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Southern Italys health care workers brace for coronavirus wave


ROME — If hospitals in the wealthy Lombardy region of Italy are on the brink of collapse as a result of the coronavirus outbreak, in the south of the country the national health care system doesnt stand a chance of coping with a similar scenario.

In poorer southern regions, limited resources, mismanagement and poor infrastructure have put a strain on hospitals for over a decade. An epidemic would be the last straw, which is why the Italian government is working to limit the virus spread southward. “Its a race against time,” according to one senior health ministry official who pointed a finger at years of cost-cutting and hospital closures.

On Tuesday, new rules banning people from moving from where they are located — including to join their families or return to their domicile — came into force. Fines for people who dont comply were raised from €400 to €3,000. Also on Tuesday, the Sicilian regional governments decision to close off the island from anyone traveling from mainland Italy sparked chaos as hundreds of people, including truck drivers transporting food products, were stranded in the port of Villa San Giovanni, on the tip of Italys boot, waiting to board ferries to Sicily.

“These people will not set foot in my city,” said Cateno De Luca, the mayor of Messina, the closest city to the mainland.

Sicily, Apulia, Campania (which contains Naples) and Calabria — the biggest southern regions with a total population of 16 million — had less than 1,000 critical care beds combined before the coronavirus outbreak. Throughout the country, the number of total places for critical patients was only 5,200. The national government said the figure needs to increase by 40 percent.

“If Lombardy is struggling, imagine what could happen down south where they have a fraction of doctors and vital medical instruments compared to the north,” said Filippo Anelli, president of the National Medical Association, earlier this month.

Regional governors have repeatedly voiced concerns over the thousands of people who left Lombardy to join their families or to spend the lockdown in their vacation homes. As soon as the containment measures were implemented, two weeks ago, tens of thousands of people travelled south, according to official data from regional authorities.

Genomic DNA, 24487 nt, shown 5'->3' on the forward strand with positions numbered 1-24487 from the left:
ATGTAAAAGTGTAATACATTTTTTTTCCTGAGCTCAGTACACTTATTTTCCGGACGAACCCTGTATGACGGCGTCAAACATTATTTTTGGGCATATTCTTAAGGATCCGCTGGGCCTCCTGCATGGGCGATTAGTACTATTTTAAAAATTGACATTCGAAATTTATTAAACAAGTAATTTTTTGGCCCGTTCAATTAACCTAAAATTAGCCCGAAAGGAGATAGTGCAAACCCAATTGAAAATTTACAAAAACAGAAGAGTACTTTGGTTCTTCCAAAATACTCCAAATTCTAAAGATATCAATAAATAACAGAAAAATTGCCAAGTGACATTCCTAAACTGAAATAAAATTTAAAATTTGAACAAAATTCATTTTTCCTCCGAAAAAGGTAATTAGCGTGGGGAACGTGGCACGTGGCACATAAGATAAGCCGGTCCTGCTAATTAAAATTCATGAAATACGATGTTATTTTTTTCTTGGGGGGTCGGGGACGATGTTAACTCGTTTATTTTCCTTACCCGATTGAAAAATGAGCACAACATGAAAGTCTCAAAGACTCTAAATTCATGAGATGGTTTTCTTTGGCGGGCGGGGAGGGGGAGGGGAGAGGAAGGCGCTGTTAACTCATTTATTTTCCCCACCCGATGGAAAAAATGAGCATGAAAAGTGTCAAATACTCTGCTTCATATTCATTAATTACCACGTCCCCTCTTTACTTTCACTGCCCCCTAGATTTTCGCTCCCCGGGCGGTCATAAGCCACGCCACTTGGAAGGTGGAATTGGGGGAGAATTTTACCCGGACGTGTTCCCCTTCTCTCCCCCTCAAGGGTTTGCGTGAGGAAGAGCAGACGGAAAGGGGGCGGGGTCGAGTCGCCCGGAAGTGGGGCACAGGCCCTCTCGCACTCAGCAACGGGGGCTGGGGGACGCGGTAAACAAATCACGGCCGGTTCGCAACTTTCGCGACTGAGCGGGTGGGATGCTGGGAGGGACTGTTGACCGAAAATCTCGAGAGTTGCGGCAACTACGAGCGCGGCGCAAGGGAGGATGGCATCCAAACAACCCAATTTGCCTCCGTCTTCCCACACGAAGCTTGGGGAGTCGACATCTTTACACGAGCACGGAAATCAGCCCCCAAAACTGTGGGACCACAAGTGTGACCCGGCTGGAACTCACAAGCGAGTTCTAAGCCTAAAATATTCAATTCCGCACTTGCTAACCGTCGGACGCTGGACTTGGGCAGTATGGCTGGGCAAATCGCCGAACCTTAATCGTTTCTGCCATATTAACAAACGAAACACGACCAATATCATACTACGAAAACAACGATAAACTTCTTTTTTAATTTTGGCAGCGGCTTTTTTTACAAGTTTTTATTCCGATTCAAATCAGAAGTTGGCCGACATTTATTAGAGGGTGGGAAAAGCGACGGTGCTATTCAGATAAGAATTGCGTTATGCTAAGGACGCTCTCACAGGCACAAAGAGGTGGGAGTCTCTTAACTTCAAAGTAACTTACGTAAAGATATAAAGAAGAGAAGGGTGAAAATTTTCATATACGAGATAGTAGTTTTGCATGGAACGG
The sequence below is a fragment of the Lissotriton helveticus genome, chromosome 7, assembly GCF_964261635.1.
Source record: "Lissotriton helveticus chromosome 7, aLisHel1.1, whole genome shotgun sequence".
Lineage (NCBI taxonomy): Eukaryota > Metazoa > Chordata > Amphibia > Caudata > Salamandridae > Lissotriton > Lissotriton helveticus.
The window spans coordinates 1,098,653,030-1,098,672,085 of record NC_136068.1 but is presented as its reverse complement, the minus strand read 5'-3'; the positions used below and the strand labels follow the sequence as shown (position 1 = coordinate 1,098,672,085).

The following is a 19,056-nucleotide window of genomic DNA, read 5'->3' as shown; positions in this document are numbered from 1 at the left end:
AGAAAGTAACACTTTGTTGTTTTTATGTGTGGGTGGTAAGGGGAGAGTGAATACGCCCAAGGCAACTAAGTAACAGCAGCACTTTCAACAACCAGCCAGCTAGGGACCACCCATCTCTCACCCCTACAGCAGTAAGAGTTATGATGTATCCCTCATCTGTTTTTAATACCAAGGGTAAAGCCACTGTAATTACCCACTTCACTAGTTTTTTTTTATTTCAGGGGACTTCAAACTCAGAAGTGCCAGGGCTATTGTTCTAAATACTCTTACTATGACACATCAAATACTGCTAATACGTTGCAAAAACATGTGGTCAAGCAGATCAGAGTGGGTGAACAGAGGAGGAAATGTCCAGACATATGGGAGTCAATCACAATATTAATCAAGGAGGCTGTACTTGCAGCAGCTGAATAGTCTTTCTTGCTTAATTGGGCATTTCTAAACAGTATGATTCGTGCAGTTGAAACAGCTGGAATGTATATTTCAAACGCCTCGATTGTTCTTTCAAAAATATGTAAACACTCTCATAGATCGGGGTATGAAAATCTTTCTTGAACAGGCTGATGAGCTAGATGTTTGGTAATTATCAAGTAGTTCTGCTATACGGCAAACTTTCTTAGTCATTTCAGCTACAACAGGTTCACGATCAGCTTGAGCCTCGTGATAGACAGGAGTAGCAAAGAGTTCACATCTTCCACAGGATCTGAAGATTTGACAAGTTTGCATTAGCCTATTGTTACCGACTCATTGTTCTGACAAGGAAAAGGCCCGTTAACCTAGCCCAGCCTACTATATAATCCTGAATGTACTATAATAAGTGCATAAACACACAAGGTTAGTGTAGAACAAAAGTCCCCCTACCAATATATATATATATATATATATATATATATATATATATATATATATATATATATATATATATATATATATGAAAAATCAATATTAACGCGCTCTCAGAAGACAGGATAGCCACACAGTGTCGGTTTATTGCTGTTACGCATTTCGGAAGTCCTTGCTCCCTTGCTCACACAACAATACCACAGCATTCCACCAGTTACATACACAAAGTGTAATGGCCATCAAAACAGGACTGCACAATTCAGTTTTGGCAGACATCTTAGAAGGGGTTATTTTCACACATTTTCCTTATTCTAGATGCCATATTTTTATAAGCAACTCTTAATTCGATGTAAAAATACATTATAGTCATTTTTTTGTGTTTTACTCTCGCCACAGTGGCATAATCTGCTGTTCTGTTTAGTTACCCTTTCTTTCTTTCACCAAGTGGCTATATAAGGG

Within 24 hours from the shutdown of Lombardy on March 8, more than 9,300 people had self-declared their presence in Apulia, said Governor Michele Emiliano. By March 20, over 35,000 people had reached Sicily from other regions.

“Our health care system cannot face a situation like Lombardys, were not up to it,” said Jole Santelli, Calabrias newly elected governor and a member Silvio Berlusconis Forza Italia, in a video posted on social media. The region has almost 2 million inhabitants and fewer than 150 critical care beds. Almost 10,000 people arrived there from the north this month.

“Our health care system cannot face a situation like Lombardys, were not up to it” — Jole Santelli, governor of Calabria

Though 80 percent of the regional budget in Calabria goes to the public health care system, much of it is siphoned off by criminals and corruption.

Its not an isolated problem in the area: the massive presence of criminal organizations like the Sicilian Mafia and the Neapolitan Camorra have diverted public funds needed to renovate hospitals, buy medical devices and hire specialists in Sicily and Campania.

To complicate matters further, thousands of health care workers migrated away from poorer southern regions in recent years because of job cuts and low salaries. And now it is proving complicated to convince doctors and nurses to return.

According to the manager of a hospital in Palermo, who spoke on condition of anonymity because he was not authorized to talk to the media, “its extremely hard to find specialists and nurses who want to come back here, essentially risking their lives, because we cant offer any reassurances for the future.”

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